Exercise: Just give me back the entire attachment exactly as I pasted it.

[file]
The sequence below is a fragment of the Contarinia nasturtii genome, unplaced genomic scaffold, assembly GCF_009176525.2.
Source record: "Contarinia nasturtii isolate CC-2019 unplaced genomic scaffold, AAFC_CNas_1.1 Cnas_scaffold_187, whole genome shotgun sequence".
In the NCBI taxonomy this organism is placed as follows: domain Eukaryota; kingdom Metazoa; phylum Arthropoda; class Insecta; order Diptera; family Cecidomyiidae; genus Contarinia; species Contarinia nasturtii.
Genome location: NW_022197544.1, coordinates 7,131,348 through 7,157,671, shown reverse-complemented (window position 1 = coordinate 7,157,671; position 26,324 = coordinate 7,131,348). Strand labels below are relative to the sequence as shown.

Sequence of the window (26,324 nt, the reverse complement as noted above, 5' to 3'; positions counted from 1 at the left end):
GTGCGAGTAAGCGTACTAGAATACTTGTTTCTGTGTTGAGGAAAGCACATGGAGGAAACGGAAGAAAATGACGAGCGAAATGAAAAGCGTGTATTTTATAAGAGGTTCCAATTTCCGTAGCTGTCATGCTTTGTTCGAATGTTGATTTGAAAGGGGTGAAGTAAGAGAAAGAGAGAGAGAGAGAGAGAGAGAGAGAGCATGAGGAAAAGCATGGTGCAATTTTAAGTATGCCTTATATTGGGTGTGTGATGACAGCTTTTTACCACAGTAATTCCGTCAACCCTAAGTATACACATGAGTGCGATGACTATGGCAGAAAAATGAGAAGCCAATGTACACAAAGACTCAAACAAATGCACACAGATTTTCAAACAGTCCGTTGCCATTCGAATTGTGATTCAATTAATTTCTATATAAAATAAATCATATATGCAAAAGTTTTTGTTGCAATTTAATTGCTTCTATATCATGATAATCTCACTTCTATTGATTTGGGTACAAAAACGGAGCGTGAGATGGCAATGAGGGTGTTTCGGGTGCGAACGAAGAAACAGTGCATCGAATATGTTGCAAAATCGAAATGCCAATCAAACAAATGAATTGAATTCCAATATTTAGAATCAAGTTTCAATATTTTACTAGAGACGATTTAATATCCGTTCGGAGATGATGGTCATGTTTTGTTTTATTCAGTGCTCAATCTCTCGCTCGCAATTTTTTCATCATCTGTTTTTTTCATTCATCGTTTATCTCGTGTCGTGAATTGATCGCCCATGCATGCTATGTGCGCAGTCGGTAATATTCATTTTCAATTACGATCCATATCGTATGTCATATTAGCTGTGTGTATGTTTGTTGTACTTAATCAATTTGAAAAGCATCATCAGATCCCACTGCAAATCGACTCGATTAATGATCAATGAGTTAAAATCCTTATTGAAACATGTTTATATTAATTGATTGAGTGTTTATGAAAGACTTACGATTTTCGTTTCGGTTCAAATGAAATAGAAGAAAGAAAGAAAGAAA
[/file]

The sequence below is a fragment of the Contarinia nasturtii genome, unplaced genomic scaffold, assembly GCF_009176525.2.
Source record: "Contarinia nasturtii isolate CC-2019 unplaced genomic scaffold, AAFC_CNas_1.1 Cnas_scaffold_187, whole genome shotgun sequence".
In the NCBI taxonomy this organism is placed as follows: domain Eukaryota; kingdom Metazoa; phylum Arthropoda; class Insecta; order Diptera; family Cecidomyiidae; genus Contarinia; species Contarinia nasturtii.
Genome location: NW_022197544.1, coordinates 7,131,348 through 7,157,671, shown reverse-complemented (window position 1 = coordinate 7,157,671; position 26,324 = coordinate 7,131,348). Strand labels below are relative to the sequence as shown.

Sequence of the window (26,324 nt, the reverse complement as noted above, 5' to 3'; positions counted from 1 at the left end):
GTGCGAGTAAGCGTACTAGAATACTTGTTTCTGTGTTGAGGAAAGCACATGGAGGAAACGGAAGAAAATGACGAGCGAAATGAAAAGCGTGTATTTTATAAGAGGTTCCAATTTCCGTAGCTGTCATGCTTTGTTCGAATGTTGATTTGAAAGGGGTGAAGTAAGAGAAAGAGAGAGAGAGAGAGAGAGAGAGAGAGCATGAGGAAAAGCATGGTGCAATTTTAAGTATGCCTTATATTGGGTGTGTGATGACAGCTTTTTACCACAGTAATTCCGTCAACCCTAAGTATACACATGAGTGCGATGACTATGGCAGAAAAATGAGAAGCCAATGTACACAAAGACTCAAACAAATGCACACAGATTTTCAAACAGTCCGTTGCCATTCGAATTGTGATTCAATTAATTTCTATATAAAATAAATCATATATGCAAAAGTTTTTGTTGCAATTTAATTGCTTCTATATCATGATAATCTCACTTCTATTGATTTGGGTACAAAAACGGAGCGTGAGATGGCAATGAGGGTGTTTCGGGTGCGAACGAAGAAACAGTGCATCGAATATGTTGCAAAATCGAAATGCCAATCAAACAAATGAATTGAATTCCAATATTTAGAATCAAGTTTCAATATTTTACTAGAGACGATTTAATATCCGTTCGGAGATGATGGTCATGTTTTGTTTTATTCAGTGCTCAATCTCTCGCTCGCAATTTTTTCATCATCTGTTTTTTTCATTCATCGTTTATCTCGTGTCGTGAATTGATCGCCCATGCATGCTATGTGCGCAGTCGGTAATATTCATTTTCAATTACGATCCATATCGTATGTCATATTAGCTGTGTGTATGTTTGTTGTACTTAATCAATTTGAAAAGCATCATCAGATCCCACTGCAAATCGACTCGATTAATGATCAATGAGTTAAAATCCTTATTGAAACATGTTTATATTAATTGATTGAGTGTTTATGAAAGACTTACGATTTTCGTTTCGGTTCAAATGAAATAGAAGAAAGAAAGAAAGAAA